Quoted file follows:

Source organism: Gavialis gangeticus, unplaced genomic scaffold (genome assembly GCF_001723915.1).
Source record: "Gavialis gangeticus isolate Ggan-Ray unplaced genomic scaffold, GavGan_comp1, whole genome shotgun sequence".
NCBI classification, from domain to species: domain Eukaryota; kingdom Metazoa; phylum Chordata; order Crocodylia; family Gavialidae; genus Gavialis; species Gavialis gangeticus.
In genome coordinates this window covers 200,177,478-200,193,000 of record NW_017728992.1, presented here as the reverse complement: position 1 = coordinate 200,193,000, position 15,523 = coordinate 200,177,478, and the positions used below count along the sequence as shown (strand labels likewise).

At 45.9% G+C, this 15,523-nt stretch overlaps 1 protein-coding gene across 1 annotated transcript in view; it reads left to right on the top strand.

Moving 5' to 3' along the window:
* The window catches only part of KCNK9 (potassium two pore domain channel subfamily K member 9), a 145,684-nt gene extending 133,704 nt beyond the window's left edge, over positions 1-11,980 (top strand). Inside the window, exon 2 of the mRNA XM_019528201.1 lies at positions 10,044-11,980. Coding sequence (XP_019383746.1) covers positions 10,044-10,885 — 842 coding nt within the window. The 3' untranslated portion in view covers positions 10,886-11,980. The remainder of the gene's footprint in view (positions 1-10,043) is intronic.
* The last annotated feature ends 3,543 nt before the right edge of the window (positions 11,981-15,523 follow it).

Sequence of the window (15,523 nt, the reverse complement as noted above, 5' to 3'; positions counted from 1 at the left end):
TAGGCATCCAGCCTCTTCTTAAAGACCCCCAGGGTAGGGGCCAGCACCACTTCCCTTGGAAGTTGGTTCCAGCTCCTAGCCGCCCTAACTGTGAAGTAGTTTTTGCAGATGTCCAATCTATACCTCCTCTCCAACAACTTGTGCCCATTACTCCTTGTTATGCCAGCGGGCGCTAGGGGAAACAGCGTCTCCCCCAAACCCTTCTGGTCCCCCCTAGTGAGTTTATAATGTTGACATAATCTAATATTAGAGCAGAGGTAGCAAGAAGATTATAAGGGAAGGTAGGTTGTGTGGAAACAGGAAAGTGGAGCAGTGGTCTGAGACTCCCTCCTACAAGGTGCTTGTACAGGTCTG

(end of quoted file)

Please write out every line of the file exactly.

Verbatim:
Source organism: Gavialis gangeticus, unplaced genomic scaffold (genome assembly GCF_001723915.1).
Source record: "Gavialis gangeticus isolate Ggan-Ray unplaced genomic scaffold, GavGan_comp1, whole genome shotgun sequence".
NCBI classification, from domain to species: domain Eukaryota; kingdom Metazoa; phylum Chordata; order Crocodylia; family Gavialidae; genus Gavialis; species Gavialis gangeticus.
In genome coordinates this window covers 200,177,478-200,193,000 of record NW_017728992.1, presented here as the reverse complement: position 1 = coordinate 200,193,000, position 15,523 = coordinate 200,177,478, and the positions used below count along the sequence as shown (strand labels likewise).

At 45.9% G+C, this 15,523-nt stretch overlaps 1 protein-coding gene across 1 annotated transcript in view; it reads left to right on the top strand.

Moving 5' to 3' along the window:
* The window catches only part of KCNK9 (potassium two pore domain channel subfamily K member 9), a 145,684-nt gene extending 133,704 nt beyond the window's left edge, over positions 1-11,980 (top strand). Inside the window, exon 2 of the mRNA XM_019528201.1 lies at positions 10,044-11,980. Coding sequence (XP_019383746.1) covers positions 10,044-10,885 — 842 coding nt within the window. The 3' untranslated portion in view covers positions 10,886-11,980. The remainder of the gene's footprint in view (positions 1-10,043) is intronic.
* The last annotated feature ends 3,543 nt before the right edge of the window (positions 11,981-15,523 follow it).

Sequence of the window (15,523 nt, the reverse complement as noted above, 5' to 3'; positions counted from 1 at the left end):
TAGGCATCCAGCCTCTTCTTAAAGACCCCCAGGGTAGGGGCCAGCACCACTTCCCTTGGAAGTTGGTTCCAGCTCCTAGCCGCCCTAACTGTGAAGTAGTTTTTGCAGATGTCCAATCTATACCTCCTCTCCAACAACTTGTGCCCATTACTCCTTGTTATGCCAGCGGGCGCTAGGGGAAACAGCGTCTCCCCCAAACCCTTCTGGTCCCCCCTAGTGAGTTTATAATGTTGACATAATCTAATATTAGAGCAGAGGTAGCAAGAAGATTATAAGGGAAGGTAGGTTGTGTGGAAACAGGAAAGTGGAGCAGTGGTCTGAGACTCCCTCCTACAAGGTGCTTGTACAGGTCTG